Bookies, bakers and baseball: A Bronx memoir

At the age of 72, Marvin Korman was discovered.

The former Columbia Pictures and NBC executive, who used to fly weekly from his New York City home to Los Angeles, just couldn’t get used to the pacing of retired life.

So he began jotting down memoirs of growing up in his family’s bakery in a heavily Jewish Bronx enclave, and he gave readings in a cafe within walking distance of his Greenwich Village apartment. A cafe frequented, it turns out, by a literary agent.

Now, four years later, Korman has come out with his first book, “In my Father’s Bakery: A Bronx Memoir.”

Korman’s childhood was stocked with characters more colorful than a 64-box of Crayola crayons. There was Uncle Maxie, the developmentally disabled counterman; Uncle Willie, the playground basketball legend with only one functioning arm; John, the fall-down drunk deliveryman; Ozzie, the magician-turned-cabdriver; a troupe of pan-repairing Gypsies and, of course, Izzy the bookie.

“We never said Izzy. We always said ‘Izzy the bookie,'” said a chuckling Korman, who will make a pair of Bay Area appearances in early May.

He spent a huge portion of his childhood at the bakery, but he did sometimes get out for air. So when Korman’s literary agent suggested he include a vignette about Yankee Stadium — though he initially replied that the men of his family were all diehard Giants fans who detested the “Bronx Bombers” — Korman did come up with something. It was the time Uncle Maxie took him to a Tigers-Yanks game so they could get a glimpse of a hometown kid named Hank Greenberg.

The Kormans sat along the right-field line that day in 1938, just yards away from Hammerin’ Hank. The Jewish legend treated his fans, knocking two doubles and a long homer in a Tigers rout.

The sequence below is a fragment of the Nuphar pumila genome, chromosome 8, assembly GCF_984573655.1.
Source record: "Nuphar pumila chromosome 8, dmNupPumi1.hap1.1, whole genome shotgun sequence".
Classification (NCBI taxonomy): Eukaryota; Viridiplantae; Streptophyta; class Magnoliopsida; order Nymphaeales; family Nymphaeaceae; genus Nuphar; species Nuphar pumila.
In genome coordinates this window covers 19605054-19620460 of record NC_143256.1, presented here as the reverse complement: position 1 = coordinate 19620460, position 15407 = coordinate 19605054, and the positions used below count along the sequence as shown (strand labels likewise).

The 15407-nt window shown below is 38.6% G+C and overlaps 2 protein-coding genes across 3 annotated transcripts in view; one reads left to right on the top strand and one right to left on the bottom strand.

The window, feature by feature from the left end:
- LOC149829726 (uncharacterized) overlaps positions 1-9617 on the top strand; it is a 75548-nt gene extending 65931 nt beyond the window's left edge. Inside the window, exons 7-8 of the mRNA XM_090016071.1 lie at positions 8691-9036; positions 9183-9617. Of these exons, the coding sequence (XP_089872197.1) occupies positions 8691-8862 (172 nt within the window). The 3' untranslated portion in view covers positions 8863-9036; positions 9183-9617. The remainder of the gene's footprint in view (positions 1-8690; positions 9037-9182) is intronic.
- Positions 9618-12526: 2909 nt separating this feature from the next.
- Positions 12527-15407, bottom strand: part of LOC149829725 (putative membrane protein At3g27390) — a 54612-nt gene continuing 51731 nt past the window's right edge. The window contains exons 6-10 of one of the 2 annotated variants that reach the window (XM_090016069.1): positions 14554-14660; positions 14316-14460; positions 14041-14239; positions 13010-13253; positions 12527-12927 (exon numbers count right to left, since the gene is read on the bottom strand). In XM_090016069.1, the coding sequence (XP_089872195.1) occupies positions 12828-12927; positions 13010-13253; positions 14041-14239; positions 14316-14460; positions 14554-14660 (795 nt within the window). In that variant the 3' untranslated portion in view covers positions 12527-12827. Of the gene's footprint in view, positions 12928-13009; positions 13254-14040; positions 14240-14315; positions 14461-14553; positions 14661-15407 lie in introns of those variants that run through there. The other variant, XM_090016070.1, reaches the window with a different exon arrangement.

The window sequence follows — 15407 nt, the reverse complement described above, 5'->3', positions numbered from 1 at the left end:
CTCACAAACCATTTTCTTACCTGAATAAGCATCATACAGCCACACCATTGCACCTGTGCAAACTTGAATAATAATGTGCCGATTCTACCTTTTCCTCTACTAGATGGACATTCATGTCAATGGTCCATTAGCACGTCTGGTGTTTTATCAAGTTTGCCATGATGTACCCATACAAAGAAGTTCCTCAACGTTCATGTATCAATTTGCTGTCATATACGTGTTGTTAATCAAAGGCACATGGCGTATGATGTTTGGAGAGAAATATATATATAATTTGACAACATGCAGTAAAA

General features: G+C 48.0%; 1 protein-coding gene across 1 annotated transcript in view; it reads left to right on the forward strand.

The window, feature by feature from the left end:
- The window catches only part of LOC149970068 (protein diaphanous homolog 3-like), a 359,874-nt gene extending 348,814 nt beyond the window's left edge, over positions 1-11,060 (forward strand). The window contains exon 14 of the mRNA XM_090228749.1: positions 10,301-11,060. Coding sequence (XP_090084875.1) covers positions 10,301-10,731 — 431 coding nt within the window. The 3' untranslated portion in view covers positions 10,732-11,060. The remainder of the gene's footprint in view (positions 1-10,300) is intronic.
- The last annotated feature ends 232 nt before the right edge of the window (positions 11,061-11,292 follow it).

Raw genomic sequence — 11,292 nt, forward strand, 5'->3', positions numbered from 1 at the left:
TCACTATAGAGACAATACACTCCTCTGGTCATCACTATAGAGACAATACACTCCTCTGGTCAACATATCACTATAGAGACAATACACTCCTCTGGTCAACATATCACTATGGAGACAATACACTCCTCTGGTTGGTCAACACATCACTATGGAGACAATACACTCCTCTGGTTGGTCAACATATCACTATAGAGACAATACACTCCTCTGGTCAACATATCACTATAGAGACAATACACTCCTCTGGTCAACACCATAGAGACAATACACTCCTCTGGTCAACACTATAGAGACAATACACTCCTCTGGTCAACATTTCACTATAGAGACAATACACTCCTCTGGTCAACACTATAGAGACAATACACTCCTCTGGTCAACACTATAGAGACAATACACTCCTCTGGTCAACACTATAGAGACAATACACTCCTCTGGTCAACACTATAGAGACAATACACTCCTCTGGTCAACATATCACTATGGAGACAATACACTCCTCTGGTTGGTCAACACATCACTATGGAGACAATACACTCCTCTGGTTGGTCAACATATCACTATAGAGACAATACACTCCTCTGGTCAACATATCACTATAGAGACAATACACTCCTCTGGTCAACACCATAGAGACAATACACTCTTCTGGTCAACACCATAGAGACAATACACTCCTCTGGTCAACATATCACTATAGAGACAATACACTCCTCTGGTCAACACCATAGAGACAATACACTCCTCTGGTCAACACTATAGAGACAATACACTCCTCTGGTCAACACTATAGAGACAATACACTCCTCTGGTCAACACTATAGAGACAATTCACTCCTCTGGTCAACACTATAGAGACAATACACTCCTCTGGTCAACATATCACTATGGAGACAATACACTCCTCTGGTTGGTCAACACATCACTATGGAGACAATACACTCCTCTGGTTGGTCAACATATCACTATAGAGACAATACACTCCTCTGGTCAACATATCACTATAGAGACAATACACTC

“Oh he was huge, huge. Six-foot-4. And in those days, anybody 6-foot-4 was a giant,” recalled Korman. “I went to NYU and we had a great basketball team. And our center, a guy named Walsh, was just 6-foot-3.”

Unfortunately, a heckler sitting directly behind the Kormans showered profane, anti-Semitic abuse on Greenberg all day. By the ninth inning the normally meek Uncle Maxie snapped and told him to “Go to hell, you big fat dummy!”

The heckler thought about taking a swing at his developmentally disabled critic, but instead left without a word, to the jeers of the crowd.

Many years later, when Korman returned in 1988 to his old neighborhood with his four cousins — who also grew up in the bakery — they were horrified. In place of their digs was a filthy ghetto, and the site of Grossfeld & Korman’s was, literally, a hole in the ground.

He didn’t go back again until last year, when he was thrilled to find a thriving Latino neighborhood.

Korman still bakes, turning out challah or more exotic fare such as cornmeal breads with crunchy bits of brown sugar.

“I did not start baking again until my father died” in 1968, he said.

“My wife is the former dean of social work at NYU and she’s given me all kinds of psychological reasons for that. And they’re all probably true to some degree. But I really enjoy it. I like to make challahs.”

“In My Father’s Bakery: A Bronx Memoir” by Marvin Korman (Red Rock Press, 207 pages, $22).

Marvin Korman will give a reading 4 p.m. Sunday, May 2, at Book Passage, 51 Tamal Vista Blvd., Corte Madera. Free. Information: (415) 927-0960. He will appear 7:30 p.m. Tuesday, May 4, at the Berkeley Richmond JCC, 1414 Walnut St., Berkeley. Free. Information: (510) 848-0287.

Joe Eskenazi

Joe Eskenazi is the managing editor at Mission Local. He is a former editor-at-large at San Francisco magazine, former columnist at SF Weekly and a former J. staff writer.